We understand the devastating effects that delays in payment of service providers have especially to the SMMEs. There is a mandatory thirty days period within which suppliers doing business with government must be paid. I encourage businesses not to suffer in silence and report whenever government departments take longer to pay them.

In the same vein, we encourage local industries to foster international trade and investment in order to boost our economy. Tomorrow, I will be hosting a business delegation from the People’s Republic of China, a country whose economy is soaring to great heights. This is an opportunity for us to exchange ideas and adapt certain business models that would be suitable for our business environment in South Africa.

Those of us who have been following the Chinese economic development very closely understand that it was not an overnight success. It took long-term planning, sustainable growth and consistent monitoring for them to be where they are today. We have Vision 2030 as articulated in the NDP to serve as a vehicle to transport us to where China is today. Business has got a very important role to play in the realisation of this vision.

Ladies and Gentlemen, the BBA Awards contribute directly to our national imperatives by honouring successful business owners in the country. Award categories such as Best Established SMME, Outstanding Woman in Business, Transformation and Community Builder of the Year, give me reason to believe that the awards are more than just about providing an incentive to flourishing businesses. They are more concerned about making a difference in the broader society.

Let me take this opportunity to congratulate all the nominees in this evening’s awards ceremony. The fact that you have been nominated means that you are recognised for your exceptional contribution to the world of business. You stand out as some of the brightest stars in the galaxy of business people in this country. May you continue illuminating our paths as we march towards a more economically viable South Africa in 2030.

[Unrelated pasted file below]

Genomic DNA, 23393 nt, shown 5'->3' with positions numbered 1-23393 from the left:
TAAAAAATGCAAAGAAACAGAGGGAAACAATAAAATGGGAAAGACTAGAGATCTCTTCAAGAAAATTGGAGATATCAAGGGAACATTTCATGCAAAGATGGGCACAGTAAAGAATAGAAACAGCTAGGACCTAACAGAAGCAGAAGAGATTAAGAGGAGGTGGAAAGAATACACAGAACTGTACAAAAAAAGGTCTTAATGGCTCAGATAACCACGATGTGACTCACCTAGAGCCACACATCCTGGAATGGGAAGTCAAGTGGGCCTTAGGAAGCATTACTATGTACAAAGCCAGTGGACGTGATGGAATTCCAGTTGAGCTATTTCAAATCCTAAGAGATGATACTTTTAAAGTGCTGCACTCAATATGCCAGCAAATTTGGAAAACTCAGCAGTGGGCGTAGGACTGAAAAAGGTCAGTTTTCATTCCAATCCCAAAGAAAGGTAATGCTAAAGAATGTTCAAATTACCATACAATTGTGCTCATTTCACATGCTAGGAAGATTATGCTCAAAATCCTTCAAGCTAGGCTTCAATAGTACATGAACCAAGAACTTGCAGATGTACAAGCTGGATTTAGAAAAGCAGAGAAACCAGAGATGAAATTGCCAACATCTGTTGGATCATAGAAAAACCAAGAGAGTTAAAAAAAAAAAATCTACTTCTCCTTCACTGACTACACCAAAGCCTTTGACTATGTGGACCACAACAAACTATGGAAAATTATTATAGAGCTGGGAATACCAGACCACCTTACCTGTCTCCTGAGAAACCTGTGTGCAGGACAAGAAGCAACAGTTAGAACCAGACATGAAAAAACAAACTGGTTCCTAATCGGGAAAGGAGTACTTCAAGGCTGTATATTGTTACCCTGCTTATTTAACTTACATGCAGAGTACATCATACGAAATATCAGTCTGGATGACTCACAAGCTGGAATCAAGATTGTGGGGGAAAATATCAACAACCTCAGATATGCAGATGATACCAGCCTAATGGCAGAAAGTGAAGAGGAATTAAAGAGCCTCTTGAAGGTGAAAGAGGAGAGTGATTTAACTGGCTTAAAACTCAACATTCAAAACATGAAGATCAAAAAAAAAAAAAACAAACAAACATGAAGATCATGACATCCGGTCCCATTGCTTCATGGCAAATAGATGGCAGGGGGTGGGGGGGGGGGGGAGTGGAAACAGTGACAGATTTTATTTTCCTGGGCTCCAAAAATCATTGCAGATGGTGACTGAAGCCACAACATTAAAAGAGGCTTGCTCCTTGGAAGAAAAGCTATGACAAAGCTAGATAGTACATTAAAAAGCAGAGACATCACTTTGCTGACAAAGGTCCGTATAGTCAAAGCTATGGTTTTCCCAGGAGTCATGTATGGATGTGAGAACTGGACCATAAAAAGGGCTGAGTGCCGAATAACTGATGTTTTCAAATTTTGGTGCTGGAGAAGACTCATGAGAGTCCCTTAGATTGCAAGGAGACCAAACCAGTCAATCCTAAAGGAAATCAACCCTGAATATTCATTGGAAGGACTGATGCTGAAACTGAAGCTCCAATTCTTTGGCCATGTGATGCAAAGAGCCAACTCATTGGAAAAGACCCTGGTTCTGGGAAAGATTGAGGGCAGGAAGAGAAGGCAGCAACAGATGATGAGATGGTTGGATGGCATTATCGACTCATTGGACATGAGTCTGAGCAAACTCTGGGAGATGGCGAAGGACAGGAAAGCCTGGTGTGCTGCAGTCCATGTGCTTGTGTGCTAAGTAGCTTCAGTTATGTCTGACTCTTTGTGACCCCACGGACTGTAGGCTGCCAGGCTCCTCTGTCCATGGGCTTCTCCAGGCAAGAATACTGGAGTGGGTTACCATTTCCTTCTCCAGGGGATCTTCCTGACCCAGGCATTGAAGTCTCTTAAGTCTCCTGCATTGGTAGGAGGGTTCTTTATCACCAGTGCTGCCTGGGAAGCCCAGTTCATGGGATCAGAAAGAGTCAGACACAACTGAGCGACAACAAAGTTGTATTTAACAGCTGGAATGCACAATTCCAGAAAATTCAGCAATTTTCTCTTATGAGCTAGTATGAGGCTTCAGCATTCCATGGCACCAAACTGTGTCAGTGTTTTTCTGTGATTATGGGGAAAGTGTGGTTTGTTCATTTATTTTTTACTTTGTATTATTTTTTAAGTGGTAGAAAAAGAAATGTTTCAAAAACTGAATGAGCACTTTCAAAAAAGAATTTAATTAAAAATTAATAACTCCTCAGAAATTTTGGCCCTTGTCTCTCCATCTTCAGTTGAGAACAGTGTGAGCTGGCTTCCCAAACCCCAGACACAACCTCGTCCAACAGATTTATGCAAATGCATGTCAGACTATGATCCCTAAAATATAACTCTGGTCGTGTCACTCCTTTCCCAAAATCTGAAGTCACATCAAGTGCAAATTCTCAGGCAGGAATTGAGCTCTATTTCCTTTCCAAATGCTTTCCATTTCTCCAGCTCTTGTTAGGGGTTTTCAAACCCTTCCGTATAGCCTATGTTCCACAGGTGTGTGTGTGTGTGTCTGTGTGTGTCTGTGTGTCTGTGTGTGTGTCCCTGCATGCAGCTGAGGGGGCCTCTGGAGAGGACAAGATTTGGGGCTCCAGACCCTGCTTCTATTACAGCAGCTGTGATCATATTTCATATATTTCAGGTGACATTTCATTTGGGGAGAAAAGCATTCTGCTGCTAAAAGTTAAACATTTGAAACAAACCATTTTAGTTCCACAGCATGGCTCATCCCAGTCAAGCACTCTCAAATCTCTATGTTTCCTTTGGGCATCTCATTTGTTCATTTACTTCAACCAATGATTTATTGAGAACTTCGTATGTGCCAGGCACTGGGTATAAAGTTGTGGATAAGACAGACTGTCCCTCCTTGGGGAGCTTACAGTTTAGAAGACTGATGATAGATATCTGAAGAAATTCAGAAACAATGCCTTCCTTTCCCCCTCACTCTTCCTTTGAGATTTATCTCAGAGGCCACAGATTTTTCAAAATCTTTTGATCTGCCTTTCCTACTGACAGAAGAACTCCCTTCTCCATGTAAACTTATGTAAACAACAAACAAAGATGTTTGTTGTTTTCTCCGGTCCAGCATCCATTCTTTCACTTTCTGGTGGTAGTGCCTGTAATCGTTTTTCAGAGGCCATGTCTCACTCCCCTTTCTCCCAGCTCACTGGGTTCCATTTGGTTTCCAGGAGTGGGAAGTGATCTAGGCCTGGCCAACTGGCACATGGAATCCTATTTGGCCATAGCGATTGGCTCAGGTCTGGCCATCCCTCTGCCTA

I extend a special word of congratulations to those who will be receiving awards in the respective categories. The awards that you will be receiving do not mean your mission is complete and that you should rest your laurels. They are only a recognition of the sterling job that you have done so far and they should be a source of inspiration for you to continue with the good work that you are doing. You stand tall as shining examples that aspiring business people ought to emulate.

Every successful endeavour brings along new moral obligations. One of those is to evaluate your own contribution to the national imperatives. This is a clarion call for business to make meaningful contribution towards the attainment of the NDP targets by 2030. NDP belongs to all of us.

Thank you. 

Distributed by APO on behalf of Republic of South Africa: Department of Government Communication and Information.

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Republic of South Africa: Department of Government Communication and Information